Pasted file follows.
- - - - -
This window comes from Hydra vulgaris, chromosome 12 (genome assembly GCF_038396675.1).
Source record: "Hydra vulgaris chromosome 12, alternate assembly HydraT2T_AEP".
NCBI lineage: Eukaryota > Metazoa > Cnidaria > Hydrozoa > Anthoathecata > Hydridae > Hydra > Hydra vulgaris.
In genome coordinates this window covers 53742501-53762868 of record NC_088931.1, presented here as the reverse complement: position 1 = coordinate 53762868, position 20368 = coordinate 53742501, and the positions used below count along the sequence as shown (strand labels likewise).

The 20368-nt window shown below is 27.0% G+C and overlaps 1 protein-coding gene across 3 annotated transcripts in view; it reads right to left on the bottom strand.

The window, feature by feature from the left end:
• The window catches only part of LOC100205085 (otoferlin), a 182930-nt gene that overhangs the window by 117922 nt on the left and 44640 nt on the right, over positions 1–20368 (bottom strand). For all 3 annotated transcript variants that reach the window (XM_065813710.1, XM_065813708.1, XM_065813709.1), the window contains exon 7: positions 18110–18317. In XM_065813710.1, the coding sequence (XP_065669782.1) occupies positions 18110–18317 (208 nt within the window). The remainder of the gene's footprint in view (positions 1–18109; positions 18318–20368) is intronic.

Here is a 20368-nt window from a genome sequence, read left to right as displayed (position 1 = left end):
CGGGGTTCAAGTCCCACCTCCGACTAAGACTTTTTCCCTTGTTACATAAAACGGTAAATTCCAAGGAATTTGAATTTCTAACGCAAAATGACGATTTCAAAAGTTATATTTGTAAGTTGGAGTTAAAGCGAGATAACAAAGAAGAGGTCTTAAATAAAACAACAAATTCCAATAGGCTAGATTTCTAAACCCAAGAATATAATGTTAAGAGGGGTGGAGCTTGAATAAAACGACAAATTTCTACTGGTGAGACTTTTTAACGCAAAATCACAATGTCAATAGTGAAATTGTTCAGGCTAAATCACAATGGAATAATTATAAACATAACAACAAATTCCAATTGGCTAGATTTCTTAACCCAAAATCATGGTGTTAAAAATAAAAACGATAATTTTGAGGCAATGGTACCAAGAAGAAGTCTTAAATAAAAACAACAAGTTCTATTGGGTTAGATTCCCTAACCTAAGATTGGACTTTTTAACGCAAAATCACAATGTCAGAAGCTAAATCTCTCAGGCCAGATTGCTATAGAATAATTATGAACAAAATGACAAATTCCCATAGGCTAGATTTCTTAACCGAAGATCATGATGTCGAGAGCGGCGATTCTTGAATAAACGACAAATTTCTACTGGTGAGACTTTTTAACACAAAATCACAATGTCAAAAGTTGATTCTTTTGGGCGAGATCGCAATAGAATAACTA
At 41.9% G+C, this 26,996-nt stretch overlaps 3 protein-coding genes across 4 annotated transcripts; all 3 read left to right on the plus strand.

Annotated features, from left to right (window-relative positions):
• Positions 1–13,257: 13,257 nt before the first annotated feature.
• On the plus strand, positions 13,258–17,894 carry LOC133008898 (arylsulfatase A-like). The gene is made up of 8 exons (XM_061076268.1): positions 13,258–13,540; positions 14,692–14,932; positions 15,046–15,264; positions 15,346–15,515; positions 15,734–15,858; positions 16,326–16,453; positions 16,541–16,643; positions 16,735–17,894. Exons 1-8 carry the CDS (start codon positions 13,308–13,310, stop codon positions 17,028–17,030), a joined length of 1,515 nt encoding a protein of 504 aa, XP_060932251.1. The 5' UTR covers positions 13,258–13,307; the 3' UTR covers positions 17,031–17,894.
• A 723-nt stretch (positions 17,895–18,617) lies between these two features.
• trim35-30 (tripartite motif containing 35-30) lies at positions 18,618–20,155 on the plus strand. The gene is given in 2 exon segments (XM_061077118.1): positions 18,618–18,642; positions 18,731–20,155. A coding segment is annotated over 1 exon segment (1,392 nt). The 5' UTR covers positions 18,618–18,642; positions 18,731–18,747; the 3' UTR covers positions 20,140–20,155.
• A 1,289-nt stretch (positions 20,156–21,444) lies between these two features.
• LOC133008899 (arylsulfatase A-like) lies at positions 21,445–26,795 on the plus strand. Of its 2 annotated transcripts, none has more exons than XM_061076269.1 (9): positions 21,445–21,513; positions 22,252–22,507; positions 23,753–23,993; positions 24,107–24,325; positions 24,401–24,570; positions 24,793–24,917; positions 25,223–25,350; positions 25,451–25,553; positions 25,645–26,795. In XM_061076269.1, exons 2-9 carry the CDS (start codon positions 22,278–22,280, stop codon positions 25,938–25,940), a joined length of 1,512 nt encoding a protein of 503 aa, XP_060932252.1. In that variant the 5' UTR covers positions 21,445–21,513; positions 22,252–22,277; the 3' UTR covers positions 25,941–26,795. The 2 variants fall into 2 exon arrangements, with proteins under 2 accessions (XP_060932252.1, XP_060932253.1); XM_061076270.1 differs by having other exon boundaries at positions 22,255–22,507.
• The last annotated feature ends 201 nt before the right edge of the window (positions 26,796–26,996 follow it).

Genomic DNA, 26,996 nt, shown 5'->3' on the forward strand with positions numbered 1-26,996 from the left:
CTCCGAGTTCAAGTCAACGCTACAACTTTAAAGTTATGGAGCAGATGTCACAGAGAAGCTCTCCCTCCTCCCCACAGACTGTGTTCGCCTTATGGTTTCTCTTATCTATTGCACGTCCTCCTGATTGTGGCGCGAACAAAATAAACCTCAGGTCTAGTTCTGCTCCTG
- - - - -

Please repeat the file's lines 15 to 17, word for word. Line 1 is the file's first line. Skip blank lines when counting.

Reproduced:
• trim35-30 (tripartite motif containing 35-30) lies at positions 18,618–20,155 on the plus strand. The gene is given in 2 exon segments (XM_061077118.1): positions 18,618–18,642; positions 18,731–20,155. A coding segment is annotated over 1 exon segment (1,392 nt). The 5' UTR covers positions 18,618–18,642; positions 18,731–18,747; the 3' UTR covers positions 20,140–20,155.
• A 1,289-nt stretch (positions 20,156–21,444) lies between these two features.
• LOC133008899 (arylsulfatase A-like) lies at positions 21,445–26,795 on the plus strand. Of its 2 annotated transcripts, none has more exons than XM_061076269.1 (9): positions 21,445–21,513; positions 22,252–22,507; positions 23,753–23,993; positions 24,107–24,325; positions 24,401–24,570; positions 24,793–24,917; positions 25,223–25,350; positions 25,451–25,553; positions 25,645–26,795. In XM_061076269.1, exons 2-9 carry the CDS (start codon positions 22,278–22,280, stop codon positions 25,938–25,940), a joined length of 1,512 nt encoding a protein of 503 aa, XP_060932252.1. In that variant the 5' UTR covers positions 21,445–21,513; positions 22,252–22,277; the 3' UTR covers positions 25,941–26,795. The 2 variants fall into 2 exon arrangements, with proteins under 2 accessions (XP_060932252.1, XP_060932253.1); XM_061076270.1 differs by having other exon boundaries at positions 22,255–22,507.